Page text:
On one occasion Donguri was sitting in a wooden tub under the Onsen shower when Hinase jumped in beside her. There was not much room and Donguri was visibly upset. I went towards the two capybaras to encourage Hinase to leave. As soon as Hinase saw me coming she jumped out. I find her behaviour very interesting as it shows how intelligent capybaras are. If any other visitor had approached her Hinase would not have jumped out. However Hinase understood exactly what I was doing. She knew Donguri was not happy about her presence in the tub and she knew I was Donguri’s friend and patron. Hinase understood that I was coming on behalf of Donguri to get her to leave the tub.

What puzzles me is why she and the other capybaras at Nagasaki Bio Park never challenge, bite or attack humans. Hinase is much more powerful than me and with those sharp teeth she is much better armed. If she had chosen to challenge me she would have won easily.

 

Now that Donguri is no longer with us I have come to know the other capybaras in the herd at a very deep level. Hinase in particular has captured my interest. She always has an interesting but slightly lost and confused look in her eyes. She is the leader of the herd but she is not in control of her life; humans control her life and not for the better. Of all the capybaras in the herd she is the one who seems least happy about the presence of humans. Capybara eyes are very expressive and they have a very similar structure to human eyes so it is often possible to read a capybara’s mood by looking at the expression in their eyes.

WN 40% cute Hinase sleeping 22 June 2017 039

As a two-year-old Hinase was exceptionally friendly and would often sit on visitors’ laps, especially in winter when laps were warmer and softer than the cold concrete or damp earth.  However, like most of the older capybaras, Hinase has grown tired of the behaviour of too many of the visitors, who tease and taunt the capybaras by waving bamboo in front of them and then pulling it away just as they are about to take a bite. When the capybaras are sleeping some visitors poke their morillos or flick their ears seeming to enjoy watching the morillos wrinkle or the ears wiggle and doing this over and over again. I want to say to them “how would you like it if somebody did that to you when you were trying to sleep?”.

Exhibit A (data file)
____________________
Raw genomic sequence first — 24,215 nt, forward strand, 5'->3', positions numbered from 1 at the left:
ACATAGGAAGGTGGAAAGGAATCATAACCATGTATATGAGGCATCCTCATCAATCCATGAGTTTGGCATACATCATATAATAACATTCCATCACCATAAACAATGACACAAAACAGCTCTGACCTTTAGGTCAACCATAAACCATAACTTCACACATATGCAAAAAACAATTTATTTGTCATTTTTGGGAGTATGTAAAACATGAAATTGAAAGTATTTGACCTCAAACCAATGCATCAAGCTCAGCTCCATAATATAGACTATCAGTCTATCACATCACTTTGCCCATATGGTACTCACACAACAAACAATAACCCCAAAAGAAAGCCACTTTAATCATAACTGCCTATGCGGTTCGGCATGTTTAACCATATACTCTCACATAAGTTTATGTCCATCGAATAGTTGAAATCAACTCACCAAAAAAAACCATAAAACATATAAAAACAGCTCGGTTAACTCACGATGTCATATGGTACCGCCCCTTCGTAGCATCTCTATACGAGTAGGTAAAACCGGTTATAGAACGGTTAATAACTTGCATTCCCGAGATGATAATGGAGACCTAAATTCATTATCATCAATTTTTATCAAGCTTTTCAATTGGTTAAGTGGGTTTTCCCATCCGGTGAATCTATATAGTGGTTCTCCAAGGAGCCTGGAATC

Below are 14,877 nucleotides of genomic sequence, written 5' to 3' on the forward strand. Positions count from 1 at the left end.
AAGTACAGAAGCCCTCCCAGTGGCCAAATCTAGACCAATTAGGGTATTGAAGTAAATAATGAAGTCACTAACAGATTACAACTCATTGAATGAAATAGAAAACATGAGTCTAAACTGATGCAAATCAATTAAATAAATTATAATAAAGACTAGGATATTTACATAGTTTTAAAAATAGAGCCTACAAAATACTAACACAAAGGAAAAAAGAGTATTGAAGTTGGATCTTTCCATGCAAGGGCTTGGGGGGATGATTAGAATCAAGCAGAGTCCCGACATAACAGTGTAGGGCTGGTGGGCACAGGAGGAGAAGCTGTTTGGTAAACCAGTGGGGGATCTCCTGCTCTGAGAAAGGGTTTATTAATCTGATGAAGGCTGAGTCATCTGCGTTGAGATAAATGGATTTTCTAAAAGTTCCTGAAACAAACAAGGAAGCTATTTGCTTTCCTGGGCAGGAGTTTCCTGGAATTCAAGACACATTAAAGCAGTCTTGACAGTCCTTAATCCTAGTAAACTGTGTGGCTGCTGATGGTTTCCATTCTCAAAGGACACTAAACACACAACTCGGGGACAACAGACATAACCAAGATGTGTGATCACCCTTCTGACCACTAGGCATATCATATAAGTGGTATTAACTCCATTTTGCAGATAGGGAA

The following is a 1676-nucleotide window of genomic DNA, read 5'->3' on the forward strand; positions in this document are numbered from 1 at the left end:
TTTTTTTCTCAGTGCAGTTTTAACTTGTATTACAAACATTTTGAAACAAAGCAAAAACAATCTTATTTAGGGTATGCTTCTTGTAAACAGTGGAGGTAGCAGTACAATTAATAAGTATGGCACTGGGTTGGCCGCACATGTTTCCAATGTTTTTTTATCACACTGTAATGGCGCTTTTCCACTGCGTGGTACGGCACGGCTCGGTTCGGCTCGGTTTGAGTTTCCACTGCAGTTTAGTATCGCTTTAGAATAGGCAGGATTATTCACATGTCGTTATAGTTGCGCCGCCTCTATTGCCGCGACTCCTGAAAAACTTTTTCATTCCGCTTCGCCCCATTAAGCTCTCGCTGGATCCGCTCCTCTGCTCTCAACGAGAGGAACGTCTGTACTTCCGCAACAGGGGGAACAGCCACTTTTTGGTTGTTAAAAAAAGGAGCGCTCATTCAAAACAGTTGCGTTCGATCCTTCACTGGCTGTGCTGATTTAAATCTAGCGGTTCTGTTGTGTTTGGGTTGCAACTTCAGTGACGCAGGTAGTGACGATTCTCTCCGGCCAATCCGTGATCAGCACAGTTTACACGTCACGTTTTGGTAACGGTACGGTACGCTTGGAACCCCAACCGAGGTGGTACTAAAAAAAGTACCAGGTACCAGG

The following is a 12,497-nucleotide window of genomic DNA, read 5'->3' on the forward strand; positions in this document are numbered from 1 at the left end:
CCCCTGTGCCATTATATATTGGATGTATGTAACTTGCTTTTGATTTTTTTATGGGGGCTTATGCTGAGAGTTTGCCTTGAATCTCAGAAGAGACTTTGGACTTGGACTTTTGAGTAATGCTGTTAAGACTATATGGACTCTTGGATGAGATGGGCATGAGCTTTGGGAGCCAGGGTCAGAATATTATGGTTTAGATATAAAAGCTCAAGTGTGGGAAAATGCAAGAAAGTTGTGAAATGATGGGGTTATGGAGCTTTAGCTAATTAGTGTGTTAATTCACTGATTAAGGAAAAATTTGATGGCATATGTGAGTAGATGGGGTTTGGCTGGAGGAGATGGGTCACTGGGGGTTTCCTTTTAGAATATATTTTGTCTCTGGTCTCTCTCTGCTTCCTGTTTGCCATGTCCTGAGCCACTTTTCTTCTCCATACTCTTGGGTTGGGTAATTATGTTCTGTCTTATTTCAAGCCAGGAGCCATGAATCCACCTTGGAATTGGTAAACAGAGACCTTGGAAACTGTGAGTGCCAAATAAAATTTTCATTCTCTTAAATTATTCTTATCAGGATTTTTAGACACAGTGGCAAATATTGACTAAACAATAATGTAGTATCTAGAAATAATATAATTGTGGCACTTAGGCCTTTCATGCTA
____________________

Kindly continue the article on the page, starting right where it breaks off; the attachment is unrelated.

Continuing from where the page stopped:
Over the past few years I would occasionally pet Hinase using the leash which she absolutely adored. Although she was not my favourite capybara, her response was so overwhelming and rewarding that I did pet her, especially as other visitors to the Bio Park were spellbound at her response to being petted with a leash or by using my foot with a special technique which I developed and which the capybaras love. She would roll over in absolute ecstasy her hair rising with pleasure. Nobody else ever pets capybaras using a leash or with their foot so it was a novel experience for the visitors to the Bio Park capybara enclosure. (When I use my foot I am extremely gentle and just ruffle the hair on a capybara’s body in the areas which I know gives them the most pleasure.)

WN 40% Hinase pond 25 September 2017 013

This year she started coming to me when she wanted to be petted. I felt honoured. Since I had not spent much time with her I was intrigued by this. I think it shows how clever and intelligent she is as it is not that common for capybaras to specifically choose the person they want to be petted by. I discovered she loved me rubbing her morillo when she was in the mood. Most capybaras do not particularly like having their morillos rubbed. Hinase more than any other female capybara I have known loves to rub her morillo and does so very frequently. The most senior capybara in a hierarchy normally rubs their morillo more often than more junior capybaras.

WN crop Hinase rubbing morillo pond 03 July 2017 008

Unlike Donguri she does not show a great interest in what is going on in the capybara enclosure. She does not have Donguri’s compassionate nature and most of her behaviour is directed towards satisfying her desires.